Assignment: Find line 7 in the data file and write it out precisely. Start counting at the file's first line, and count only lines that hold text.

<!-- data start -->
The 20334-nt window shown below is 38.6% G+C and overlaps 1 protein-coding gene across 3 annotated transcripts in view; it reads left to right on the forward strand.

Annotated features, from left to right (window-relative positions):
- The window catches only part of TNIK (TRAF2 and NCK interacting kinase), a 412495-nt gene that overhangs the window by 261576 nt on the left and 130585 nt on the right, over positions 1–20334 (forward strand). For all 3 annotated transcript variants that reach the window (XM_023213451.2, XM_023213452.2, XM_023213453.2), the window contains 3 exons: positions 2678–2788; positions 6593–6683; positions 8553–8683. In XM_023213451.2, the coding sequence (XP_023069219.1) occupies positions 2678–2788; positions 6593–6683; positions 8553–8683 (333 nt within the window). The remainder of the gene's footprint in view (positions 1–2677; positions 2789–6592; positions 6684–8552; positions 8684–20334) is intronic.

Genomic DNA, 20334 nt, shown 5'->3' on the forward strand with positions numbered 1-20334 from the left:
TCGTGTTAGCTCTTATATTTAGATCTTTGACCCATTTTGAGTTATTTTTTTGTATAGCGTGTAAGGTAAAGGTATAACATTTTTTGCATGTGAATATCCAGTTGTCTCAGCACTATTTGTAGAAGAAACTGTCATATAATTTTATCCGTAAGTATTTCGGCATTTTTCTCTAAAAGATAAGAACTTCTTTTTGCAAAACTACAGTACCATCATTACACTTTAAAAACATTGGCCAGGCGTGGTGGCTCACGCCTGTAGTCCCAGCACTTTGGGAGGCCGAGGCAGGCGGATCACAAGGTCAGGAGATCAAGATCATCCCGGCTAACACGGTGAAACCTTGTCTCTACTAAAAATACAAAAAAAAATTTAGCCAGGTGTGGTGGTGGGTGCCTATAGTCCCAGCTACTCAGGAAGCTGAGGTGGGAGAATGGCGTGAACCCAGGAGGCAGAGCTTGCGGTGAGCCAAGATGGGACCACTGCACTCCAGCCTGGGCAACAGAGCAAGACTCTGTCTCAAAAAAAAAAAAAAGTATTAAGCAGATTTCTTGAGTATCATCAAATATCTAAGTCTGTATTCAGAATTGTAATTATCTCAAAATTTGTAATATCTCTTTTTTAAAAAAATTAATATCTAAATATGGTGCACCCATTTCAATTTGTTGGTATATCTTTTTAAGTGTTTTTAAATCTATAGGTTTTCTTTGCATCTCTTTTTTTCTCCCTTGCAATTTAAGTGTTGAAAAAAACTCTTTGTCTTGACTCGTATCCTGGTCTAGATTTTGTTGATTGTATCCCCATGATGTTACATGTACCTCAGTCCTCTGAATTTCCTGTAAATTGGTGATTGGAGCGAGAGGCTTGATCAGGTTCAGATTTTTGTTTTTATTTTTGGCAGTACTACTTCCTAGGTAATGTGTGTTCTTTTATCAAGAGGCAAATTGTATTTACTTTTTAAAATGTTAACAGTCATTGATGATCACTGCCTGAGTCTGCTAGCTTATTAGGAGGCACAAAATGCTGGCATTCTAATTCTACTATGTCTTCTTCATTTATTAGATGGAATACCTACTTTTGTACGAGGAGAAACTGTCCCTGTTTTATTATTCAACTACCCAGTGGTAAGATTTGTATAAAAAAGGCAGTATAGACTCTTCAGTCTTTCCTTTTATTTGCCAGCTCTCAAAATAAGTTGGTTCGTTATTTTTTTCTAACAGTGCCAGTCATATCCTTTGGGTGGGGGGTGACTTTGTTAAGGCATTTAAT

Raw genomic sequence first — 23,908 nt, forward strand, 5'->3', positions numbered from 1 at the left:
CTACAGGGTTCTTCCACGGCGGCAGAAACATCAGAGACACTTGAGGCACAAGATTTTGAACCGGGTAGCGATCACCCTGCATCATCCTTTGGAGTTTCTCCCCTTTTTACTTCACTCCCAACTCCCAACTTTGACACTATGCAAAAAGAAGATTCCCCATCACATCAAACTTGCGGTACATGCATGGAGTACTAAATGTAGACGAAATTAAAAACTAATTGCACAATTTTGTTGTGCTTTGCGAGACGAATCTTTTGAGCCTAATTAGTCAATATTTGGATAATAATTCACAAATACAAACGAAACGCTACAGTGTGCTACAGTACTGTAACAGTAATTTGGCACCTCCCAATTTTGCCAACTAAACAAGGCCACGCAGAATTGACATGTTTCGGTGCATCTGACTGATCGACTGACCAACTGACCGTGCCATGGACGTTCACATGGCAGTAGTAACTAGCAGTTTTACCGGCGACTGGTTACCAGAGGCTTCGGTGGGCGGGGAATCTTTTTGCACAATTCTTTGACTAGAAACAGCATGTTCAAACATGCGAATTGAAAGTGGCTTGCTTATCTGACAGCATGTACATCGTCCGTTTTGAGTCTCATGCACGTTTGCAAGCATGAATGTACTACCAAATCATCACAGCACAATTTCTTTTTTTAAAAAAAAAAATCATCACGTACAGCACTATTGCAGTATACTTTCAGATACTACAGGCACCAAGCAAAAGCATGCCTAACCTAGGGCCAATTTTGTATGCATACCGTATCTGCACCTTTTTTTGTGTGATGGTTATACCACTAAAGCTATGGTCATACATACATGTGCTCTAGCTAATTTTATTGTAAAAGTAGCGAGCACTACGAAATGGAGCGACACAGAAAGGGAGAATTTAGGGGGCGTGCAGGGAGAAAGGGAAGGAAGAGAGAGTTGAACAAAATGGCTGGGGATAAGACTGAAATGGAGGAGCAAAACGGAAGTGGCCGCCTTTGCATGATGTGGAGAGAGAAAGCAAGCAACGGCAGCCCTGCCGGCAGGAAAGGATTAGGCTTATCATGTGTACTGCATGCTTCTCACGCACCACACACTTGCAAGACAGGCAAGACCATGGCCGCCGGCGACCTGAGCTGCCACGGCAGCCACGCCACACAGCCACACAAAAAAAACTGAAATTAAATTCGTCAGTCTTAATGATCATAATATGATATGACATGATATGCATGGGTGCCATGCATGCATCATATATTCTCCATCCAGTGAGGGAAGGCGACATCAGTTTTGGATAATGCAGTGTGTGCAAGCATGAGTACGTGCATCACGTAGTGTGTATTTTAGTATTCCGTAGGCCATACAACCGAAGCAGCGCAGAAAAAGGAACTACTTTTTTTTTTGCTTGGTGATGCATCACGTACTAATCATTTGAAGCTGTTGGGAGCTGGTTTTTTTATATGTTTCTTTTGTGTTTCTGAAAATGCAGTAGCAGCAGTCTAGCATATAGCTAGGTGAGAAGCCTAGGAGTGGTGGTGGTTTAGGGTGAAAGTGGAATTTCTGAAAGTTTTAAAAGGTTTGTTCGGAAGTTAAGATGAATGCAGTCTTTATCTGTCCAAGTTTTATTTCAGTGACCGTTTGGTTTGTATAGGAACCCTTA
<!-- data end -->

CTACAGGGTTCTTCCACGGCGGCAGAAACATCAGAGACACTTGAGGCACAAGATTTTGAACCGGGTAGCGATCACCCTGCATCATCCTTTGGAGTTTCTCCCCTTTTTACTTCACTCCCAACTCCCAACTTTGACACTATGCAAAAAGAAGATTCCCCATCACATCAAACTTGCGGTACATGCATGGAGTACTAAATGTAGACGAAATTAAAAACTAATTGCACAATTTTGTTGTGCTTTGCGAGACGAATCTTTTGAGCCTAATTAGTCAATATTTGGATAATAATTCACAAATACAAACGAAACGCTACAGTGTGCTACAGTACTGTAACAGTAATTTGGCACCTCCCAATTTTGCCAACTAAACAAGGCCACGCAGAATTGACATGTTTCGGTGCATCTGACTGATCGACTGACCAACTGACCGTGCCATGGACGTTCACATGGCAGTAGTAACTAGCAGTTTTACCGGCGACTGGTTACCAGAGGCTTCGGTGGGCGGGGAATCTTTTTGCACAATTCTTTGACTAGAAACAGCATGTTCAAACATGCGAATTGAAAGTGGCTTGCTTATCTGACAGCATGTACATCGTCCGTTTTGAGTCTCATGCACGTTTGCAAGCATGAATGTACTACCAAATCATCACAGCACAATTTCTTTTTTTAAAAAAAAAAATCATCACGTACAGCACTATTGCAGTATACTTTCAGATACTACAGGCACCAAGCAAAAGCATGCCTAACCTAGGGCCAATTTTGTATGCATACCGTATCTGCACCTTTTTTTGTGTGATGGTTATACCACTAAAGCTATGGTCATACATACATGTGCTCTAGCTAATTTTATTGTAAAAGTAGCGAGCACTACGAAATGGAGCGACACAGAAAGGGAGAATTTAGGGGGCGTGCAGGGAGAAAGGGAAGGAAGAGAGAGTTGAACAAAATGGCTGGGGATAAGACTGAAATGGAGGAGCAAAACGGAAGTGGCCGCCTTTGCATGATGTGGAGAGAGAAAGCAAGCAACGGCAGCCCTGCCGGCAGGAAAGGATTAGGCTTATCATGTGTACTGCATGCTTCTCACGCACCACACACTTGCAAGACAGGCAAGACCATGGCCGCCGGCGACCTGAGCTGCCACGGCAGCCACGCCACACAGCCACACAAAAAAAACTGAAATTAAATTCGTCAGTCTTAATGATCATAATATGATATGACATGATATGCATGGGTGCCATGCATGCATCATATATTCTCCATCCAGTGAGGGAAGGCGACATCAGTTTTGGATAATGCAGTGTGTGCAAGCATGAGTACGTGCATCACGTAGTGTGTATTTTAGTATTCCGTAGGCCATACAACCGAAGCAGCGCAGAAAAAGGAACTACTTTTTTTTTTGCTTGGTGATGCATCACGTACTAATCATTTGAAGCTGTTGGGAGCTGGTTTTTTTATATGTTTCTTTTGTGTTTCTGAAAATGCAGTAGCAGCAGTCTAGCATATAGCTAGGTGAGAAGCCTAGGAGTGGTGGTGGTTTAGGGTGAAAGTGGAATTTCTGAAAGTTTTAAAAGGTTTGTTCGGAAGTTAAGATGAATGCAGTCTTTATCTGTCCAAGTTTTATTTCAGTGACCGTTTGGTTTGTATAGGAACCCTTA